Bulldog football fans may be smarting from a subpar season, but the University of Georgia’s academic victories keep coming. The school climbed three spots to eighteenth in the U.S. News & World Report ranking of best public schools and was recognized by the Princeton Review as the seventh-best value in the nation. Three students became Rhodes Scholars in the past three years, and in 2010 alone, eleven were named Fulbright Students.
Located in Athens, dubbed the “Classic City” for its stately architecture and Greek name, UGA was founded in 1785 as the first state-chartered school in the country. Today, the 615-acre campus is home to sixteen colleges, including the only stand-alone school of ecology in America. Areas of study span more than 140 majors, and there are eleven preprofessional tracks. Top intended majors for this year’s freshman class include international affairs, biology, and business. This year, the campus also welcomed its first class of medical students in a partnership with Georgia Health Sciences University (formerly the Medical College of Georgia); a newly renovated, fifty-eight-acre Health Sciences campus is slated to open in 2012.
With nearly 34,000 students, UGA offers a range of extracurricular activities to help the school feel smaller. There are more than 600 student groups, and 21 percent of students pledge to one of fifty-eight Greek organizations. Sports are a serious matter at UGA, where football is nearly a religion and repeated national championships have been awarded to the gymnastics and equestrian teams. In addition to intramurals and club sports, UGA offers adventurous activities such as caving, white-water rafting, and horseback riding through the Georgia Outdoor Recreation Program.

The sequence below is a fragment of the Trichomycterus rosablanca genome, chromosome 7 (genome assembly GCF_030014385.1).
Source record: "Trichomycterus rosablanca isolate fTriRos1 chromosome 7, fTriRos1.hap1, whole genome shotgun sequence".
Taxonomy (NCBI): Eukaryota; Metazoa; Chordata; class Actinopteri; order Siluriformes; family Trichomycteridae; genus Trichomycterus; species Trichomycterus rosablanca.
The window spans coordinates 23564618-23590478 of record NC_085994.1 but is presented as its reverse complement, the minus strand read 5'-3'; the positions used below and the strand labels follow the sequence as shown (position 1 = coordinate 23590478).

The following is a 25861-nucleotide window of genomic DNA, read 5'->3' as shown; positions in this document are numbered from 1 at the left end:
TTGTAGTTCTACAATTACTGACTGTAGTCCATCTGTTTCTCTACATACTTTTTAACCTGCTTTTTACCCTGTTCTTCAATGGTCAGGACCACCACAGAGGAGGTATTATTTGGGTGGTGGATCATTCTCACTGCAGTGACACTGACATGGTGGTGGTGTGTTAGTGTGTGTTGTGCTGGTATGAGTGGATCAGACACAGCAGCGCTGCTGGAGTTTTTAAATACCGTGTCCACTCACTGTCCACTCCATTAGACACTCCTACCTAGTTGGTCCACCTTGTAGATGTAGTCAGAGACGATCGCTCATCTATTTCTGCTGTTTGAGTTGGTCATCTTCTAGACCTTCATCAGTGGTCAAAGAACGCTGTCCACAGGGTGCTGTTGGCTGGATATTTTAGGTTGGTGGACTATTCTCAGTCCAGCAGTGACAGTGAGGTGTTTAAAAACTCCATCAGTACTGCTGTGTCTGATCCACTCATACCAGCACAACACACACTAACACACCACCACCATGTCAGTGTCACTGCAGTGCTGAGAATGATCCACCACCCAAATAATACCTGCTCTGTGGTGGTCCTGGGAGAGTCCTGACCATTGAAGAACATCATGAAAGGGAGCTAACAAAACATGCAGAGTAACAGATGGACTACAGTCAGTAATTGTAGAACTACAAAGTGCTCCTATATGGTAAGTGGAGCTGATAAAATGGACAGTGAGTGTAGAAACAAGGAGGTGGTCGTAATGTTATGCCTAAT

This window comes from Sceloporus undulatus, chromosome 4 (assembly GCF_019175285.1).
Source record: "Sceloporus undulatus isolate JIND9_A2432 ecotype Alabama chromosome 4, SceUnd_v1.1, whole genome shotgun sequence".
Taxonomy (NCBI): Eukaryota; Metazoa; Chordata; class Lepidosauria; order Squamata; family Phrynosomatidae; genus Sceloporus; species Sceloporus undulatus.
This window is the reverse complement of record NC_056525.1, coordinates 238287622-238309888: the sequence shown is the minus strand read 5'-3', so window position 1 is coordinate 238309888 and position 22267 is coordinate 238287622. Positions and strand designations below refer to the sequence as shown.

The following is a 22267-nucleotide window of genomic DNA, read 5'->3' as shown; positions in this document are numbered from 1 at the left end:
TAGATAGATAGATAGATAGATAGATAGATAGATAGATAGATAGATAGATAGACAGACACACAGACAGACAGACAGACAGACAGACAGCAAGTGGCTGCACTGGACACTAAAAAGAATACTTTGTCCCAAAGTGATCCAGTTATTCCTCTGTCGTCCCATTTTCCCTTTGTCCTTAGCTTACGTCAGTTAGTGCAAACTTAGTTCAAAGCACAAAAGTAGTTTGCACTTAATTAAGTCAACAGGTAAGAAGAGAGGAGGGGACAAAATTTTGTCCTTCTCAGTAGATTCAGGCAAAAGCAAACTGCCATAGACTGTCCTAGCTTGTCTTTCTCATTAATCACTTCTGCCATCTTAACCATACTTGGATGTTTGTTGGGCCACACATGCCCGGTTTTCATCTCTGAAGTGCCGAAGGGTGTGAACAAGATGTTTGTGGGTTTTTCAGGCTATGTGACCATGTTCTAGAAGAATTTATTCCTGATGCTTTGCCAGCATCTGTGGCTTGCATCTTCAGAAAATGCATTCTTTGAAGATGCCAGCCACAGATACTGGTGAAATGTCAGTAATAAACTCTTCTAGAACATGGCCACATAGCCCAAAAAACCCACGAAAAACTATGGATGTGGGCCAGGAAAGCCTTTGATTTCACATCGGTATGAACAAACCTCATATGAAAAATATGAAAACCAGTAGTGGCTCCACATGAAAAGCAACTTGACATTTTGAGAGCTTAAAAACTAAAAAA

Popular spots on campus include the grassy splendor of North Campus as well as the MLC, or Miller Learning Center, which opened in 2003 and houses 500 computers, ninety-six study rooms, and a Jittery Joe’s coffee shop.
The city that birthed R.E.M., the B-52s, Widespread Panic, and Corey Smith continues to have a strong music scene. Major concert venues downtown include 40 Watt Club, the Melting Point, and the soon to reopen Georgia Theatre—not to mention the famed music festival AthFest, which hosts more than 150 bands each June. With upwards of seventy-five bars within walking distance, UGA can’t seem to shake its “work hard, party hard” reputation: The Princeton Review ranked it the number one party school for 2011.
Photograph by Andrew Davis Tucker